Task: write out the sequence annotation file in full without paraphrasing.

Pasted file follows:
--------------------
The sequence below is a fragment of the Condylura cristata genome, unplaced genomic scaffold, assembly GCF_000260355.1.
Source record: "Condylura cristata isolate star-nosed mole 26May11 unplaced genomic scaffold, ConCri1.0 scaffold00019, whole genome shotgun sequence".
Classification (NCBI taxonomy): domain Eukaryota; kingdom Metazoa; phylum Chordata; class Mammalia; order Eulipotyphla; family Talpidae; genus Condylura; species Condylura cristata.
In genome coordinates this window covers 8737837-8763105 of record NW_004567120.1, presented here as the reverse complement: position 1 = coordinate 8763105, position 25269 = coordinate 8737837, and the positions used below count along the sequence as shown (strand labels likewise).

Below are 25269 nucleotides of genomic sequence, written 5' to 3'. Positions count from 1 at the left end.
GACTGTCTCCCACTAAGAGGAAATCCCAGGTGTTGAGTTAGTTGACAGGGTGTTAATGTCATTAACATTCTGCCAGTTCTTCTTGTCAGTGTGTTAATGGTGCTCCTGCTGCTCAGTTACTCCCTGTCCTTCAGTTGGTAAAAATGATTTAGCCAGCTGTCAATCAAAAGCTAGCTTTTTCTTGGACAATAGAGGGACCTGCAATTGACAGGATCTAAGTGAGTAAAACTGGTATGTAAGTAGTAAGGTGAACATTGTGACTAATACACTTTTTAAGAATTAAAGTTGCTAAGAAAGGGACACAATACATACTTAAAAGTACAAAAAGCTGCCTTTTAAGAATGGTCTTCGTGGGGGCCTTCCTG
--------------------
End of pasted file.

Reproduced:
The sequence below is a fragment of the Condylura cristata genome, unplaced genomic scaffold, assembly GCF_000260355.1.
Source record: "Condylura cristata isolate star-nosed mole 26May11 unplaced genomic scaffold, ConCri1.0 scaffold00019, whole genome shotgun sequence".
Classification (NCBI taxonomy): domain Eukaryota; kingdom Metazoa; phylum Chordata; class Mammalia; order Eulipotyphla; family Talpidae; genus Condylura; species Condylura cristata.
In genome coordinates this window covers 8737837-8763105 of record NW_004567120.1, presented here as the reverse complement: position 1 = coordinate 8763105, position 25269 = coordinate 8737837, and the positions used below count along the sequence as shown (strand labels likewise).

Below are 25269 nucleotides of genomic sequence, written 5' to 3'. Positions count from 1 at the left end.
GACTGTCTCCCACTAAGAGGAAATCCCAGGTGTTGAGTTAGTTGACAGGGTGTTAATGTCATTAACATTCTGCCAGTTCTTCTTGTCAGTGTGTTAATGGTGCTCCTGCTGCTCAGTTACTCCCTGTCCTTCAGTTGGTAAAAATGATTTAGCCAGCTGTCAATCAAAAGCTAGCTTTTTCTTGGACAATAGAGGGACCTGCAATTGACAGGATCTAAGTGAGTAAAACTGGTATGTAAGTAGTAAGGTGAACATTGTGACTAATACACTTTTTAAGAATTAAAGTTGCTAAGAAAGGGACACAATACATACTTAAAAGTACAAAAAGCTGCCTTTTAAGAATGGTCTTCGTGGGGGCCTTCCTG